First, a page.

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Reading in French: A Student's Guide to Francophone Literature & Language Learning

French Books by Genre

Learning French at Grenoble. [between ca. 1915 and ca. 1920]. Library of Congress Prints and Photographs Division.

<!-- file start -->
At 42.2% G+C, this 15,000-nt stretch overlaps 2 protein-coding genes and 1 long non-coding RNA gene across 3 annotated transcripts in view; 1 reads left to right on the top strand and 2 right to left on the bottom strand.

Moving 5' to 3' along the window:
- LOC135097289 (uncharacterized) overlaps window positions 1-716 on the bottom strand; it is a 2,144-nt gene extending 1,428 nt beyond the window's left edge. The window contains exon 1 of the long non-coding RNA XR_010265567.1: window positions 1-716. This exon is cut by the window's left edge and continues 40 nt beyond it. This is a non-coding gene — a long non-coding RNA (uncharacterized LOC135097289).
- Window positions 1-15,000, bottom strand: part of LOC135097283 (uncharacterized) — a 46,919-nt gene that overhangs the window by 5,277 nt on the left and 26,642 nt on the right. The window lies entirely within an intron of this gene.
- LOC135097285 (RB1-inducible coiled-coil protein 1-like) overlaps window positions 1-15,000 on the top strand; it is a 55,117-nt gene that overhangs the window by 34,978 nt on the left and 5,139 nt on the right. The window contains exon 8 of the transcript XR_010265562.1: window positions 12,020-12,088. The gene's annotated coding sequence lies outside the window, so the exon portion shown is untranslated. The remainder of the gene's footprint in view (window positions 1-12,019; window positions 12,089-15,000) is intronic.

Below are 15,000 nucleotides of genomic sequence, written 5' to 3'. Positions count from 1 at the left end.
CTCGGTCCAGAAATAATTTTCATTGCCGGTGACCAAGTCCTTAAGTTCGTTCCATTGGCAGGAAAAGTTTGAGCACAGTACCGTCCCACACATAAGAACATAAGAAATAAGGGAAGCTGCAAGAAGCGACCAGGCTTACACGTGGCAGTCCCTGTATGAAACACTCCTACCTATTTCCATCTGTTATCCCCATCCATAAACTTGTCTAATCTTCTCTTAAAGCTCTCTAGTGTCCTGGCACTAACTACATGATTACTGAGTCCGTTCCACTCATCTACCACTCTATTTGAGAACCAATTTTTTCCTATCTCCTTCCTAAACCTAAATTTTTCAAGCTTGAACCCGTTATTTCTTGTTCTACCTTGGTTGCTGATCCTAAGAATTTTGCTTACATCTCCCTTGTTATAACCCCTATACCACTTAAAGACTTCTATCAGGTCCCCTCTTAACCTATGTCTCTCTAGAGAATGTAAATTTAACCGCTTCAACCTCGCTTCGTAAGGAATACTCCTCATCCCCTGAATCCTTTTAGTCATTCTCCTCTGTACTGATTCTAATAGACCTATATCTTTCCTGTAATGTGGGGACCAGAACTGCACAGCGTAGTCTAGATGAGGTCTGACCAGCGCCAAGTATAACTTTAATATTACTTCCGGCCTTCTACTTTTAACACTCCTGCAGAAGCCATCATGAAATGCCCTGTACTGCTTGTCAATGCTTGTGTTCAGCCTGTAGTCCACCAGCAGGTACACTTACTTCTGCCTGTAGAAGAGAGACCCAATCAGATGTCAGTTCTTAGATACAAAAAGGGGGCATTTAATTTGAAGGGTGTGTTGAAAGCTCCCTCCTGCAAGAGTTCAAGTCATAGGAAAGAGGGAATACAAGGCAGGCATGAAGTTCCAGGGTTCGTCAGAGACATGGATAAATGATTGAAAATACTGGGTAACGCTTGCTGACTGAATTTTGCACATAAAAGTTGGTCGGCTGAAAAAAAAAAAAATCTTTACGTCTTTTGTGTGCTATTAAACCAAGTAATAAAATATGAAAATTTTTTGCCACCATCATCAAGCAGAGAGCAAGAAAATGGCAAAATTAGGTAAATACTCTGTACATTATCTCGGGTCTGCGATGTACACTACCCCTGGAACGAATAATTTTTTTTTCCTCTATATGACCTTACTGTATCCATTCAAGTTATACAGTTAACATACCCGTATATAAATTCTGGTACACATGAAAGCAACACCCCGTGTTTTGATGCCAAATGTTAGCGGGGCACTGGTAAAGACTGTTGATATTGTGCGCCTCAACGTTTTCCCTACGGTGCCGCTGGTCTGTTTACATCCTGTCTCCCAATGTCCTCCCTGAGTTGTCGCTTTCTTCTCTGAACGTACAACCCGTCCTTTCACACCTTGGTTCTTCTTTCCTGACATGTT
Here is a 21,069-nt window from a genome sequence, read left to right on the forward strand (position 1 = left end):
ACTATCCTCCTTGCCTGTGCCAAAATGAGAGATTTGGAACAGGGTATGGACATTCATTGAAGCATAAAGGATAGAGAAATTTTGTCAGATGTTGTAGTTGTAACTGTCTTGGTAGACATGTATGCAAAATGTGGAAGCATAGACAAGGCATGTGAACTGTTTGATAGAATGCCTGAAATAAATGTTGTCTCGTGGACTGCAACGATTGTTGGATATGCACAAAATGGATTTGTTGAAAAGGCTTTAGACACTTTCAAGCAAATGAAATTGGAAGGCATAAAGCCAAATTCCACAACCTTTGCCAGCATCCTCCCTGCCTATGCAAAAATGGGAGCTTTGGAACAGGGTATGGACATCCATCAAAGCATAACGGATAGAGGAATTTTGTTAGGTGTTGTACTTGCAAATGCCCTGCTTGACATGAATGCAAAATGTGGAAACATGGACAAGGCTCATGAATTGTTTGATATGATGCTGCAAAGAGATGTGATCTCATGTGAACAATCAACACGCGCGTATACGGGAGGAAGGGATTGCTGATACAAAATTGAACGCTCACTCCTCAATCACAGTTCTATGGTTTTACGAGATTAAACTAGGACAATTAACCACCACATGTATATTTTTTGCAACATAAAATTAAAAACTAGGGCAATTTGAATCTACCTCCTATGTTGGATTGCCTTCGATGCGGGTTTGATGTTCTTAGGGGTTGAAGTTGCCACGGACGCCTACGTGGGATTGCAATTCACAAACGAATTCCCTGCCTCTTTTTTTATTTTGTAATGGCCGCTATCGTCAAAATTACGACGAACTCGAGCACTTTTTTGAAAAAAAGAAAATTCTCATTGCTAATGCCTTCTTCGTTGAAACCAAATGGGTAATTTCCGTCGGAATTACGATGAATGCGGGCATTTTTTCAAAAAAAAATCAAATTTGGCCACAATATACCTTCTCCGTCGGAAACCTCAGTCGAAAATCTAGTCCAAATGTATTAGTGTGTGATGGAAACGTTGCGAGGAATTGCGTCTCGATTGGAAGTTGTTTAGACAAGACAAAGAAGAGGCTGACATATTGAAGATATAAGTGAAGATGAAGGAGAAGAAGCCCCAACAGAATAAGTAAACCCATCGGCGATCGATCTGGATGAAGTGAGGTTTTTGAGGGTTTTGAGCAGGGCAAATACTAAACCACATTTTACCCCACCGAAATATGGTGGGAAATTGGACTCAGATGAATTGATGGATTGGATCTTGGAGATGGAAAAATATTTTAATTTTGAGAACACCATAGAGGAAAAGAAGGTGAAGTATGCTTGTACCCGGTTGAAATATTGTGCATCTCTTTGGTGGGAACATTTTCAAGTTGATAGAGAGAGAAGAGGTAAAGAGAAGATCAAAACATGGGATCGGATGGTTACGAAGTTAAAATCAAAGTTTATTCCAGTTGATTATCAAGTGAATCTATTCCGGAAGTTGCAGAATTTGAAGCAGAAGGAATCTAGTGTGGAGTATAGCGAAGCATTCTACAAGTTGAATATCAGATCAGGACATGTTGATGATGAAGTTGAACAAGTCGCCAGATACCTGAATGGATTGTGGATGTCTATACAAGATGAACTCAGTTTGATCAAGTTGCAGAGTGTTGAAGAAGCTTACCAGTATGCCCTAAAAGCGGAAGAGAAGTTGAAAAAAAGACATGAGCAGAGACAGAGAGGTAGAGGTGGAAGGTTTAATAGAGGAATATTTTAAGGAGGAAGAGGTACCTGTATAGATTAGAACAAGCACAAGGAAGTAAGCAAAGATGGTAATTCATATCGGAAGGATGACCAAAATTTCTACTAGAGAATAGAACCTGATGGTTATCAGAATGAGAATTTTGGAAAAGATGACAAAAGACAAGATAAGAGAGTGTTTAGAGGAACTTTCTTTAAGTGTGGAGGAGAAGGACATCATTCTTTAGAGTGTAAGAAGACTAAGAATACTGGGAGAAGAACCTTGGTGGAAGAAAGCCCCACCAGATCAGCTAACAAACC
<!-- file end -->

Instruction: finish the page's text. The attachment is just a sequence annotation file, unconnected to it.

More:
France has a long-standing love of reading and literature and the vast literary history of French publishing is reflected in the Library of Congress' diverse collections. For the purposes of this guide scholarly material is not covered, but the Library also contains a wide selection of Children's Books, Teen and Young Adult Fiction, True Crime and Mystery, Contemporary Fiction and Non-Fiction on some of the most pressing and culturally relevant topics being discussed and debated in French society. For students it is helpful to read material that is of interest and to read a variety of material to increase vocabulary and exposure to different constructions. For example, the slang and colloquial speech found in BDs and French TV series (such as Verlan—the inversion of syllables in a word to create new spoken words) will give students a broader understanding of French culture—not only the culture found in textbooks. Reading classics such as Balzac and Colette are imperative for understanding France's historical roots. The famous fairytales of Charles Perrault (Cinderella and Little Red Riding Hood to name a couple) are equally a part of French cultural history. Exploring new children's authors will enrich student understanding of modern France in relation to their colonial past and the rich cultural landscape of present day Francophone literature. Young Adult fiction lends insight into issues that younger generations are grappling with, and Thrillers are always popular escapes and fun diversions. Perhaps most important for the Francophile is to stay informed on contemporary social and cultural issues in France, which is the final genre.